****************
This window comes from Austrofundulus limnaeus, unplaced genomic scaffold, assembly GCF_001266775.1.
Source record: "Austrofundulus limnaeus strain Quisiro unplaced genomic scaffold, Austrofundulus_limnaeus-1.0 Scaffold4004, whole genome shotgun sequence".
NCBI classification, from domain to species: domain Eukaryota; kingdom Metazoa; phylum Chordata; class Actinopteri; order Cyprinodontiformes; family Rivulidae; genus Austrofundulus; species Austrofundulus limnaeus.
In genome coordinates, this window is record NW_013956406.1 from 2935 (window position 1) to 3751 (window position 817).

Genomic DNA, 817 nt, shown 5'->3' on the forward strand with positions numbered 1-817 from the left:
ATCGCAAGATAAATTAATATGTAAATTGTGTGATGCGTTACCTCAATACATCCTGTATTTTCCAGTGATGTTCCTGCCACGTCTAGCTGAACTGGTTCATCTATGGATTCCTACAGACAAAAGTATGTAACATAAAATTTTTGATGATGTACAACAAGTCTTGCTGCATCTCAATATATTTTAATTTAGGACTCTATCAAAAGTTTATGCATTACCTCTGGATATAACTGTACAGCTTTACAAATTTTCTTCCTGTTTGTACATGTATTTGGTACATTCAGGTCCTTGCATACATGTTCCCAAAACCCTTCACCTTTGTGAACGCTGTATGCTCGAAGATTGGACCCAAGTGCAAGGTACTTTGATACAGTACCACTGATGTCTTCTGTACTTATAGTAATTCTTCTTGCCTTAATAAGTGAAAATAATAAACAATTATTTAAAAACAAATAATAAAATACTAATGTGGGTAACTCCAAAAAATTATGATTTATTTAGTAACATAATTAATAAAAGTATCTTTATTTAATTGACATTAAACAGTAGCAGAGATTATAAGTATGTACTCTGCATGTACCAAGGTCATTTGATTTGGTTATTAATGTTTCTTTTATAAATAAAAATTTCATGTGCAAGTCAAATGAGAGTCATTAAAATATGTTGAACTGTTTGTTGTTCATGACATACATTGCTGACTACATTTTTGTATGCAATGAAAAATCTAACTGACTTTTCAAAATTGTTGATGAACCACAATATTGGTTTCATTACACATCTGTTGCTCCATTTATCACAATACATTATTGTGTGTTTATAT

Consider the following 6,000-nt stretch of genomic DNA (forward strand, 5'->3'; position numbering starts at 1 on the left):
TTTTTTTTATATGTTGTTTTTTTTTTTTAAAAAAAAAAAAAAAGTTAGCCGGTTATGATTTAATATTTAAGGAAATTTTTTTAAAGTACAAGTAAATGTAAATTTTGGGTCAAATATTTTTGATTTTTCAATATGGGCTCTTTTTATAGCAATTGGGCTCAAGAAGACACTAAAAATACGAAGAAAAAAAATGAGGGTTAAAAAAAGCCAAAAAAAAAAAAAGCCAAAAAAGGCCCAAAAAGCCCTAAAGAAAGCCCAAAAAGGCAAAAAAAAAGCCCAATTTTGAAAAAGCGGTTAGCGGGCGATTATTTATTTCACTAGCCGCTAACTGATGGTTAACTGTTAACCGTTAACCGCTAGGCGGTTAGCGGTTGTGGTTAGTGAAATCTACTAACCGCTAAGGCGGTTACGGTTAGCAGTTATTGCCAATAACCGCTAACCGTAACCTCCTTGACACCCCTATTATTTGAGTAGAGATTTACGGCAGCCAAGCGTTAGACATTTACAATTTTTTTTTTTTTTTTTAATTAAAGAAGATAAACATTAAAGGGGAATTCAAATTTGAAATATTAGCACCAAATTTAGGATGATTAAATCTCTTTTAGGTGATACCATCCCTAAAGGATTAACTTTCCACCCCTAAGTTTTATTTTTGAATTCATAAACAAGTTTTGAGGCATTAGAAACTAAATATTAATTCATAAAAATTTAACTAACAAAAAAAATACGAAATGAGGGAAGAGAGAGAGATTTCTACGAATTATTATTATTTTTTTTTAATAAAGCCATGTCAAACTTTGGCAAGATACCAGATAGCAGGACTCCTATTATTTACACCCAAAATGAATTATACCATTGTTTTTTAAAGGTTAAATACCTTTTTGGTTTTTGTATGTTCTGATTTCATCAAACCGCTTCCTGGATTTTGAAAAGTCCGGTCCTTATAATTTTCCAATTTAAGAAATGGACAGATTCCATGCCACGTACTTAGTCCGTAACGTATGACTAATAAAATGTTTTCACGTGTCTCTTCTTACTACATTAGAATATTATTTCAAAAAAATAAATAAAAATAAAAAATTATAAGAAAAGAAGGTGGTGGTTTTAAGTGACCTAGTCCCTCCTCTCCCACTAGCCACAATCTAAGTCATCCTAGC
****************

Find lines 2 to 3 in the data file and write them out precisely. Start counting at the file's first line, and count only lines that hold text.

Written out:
Source record: "Austrofundulus limnaeus strain Quisiro unplaced genomic scaffold, Austrofundulus_limnaeus-1.0 Scaffold4004, whole genome shotgun sequence".
NCBI classification, from domain to species: domain Eukaryota; kingdom Metazoa; phylum Chordata; class Actinopteri; order Cyprinodontiformes; family Rivulidae; genus Austrofundulus; species Austrofundulus limnaeus.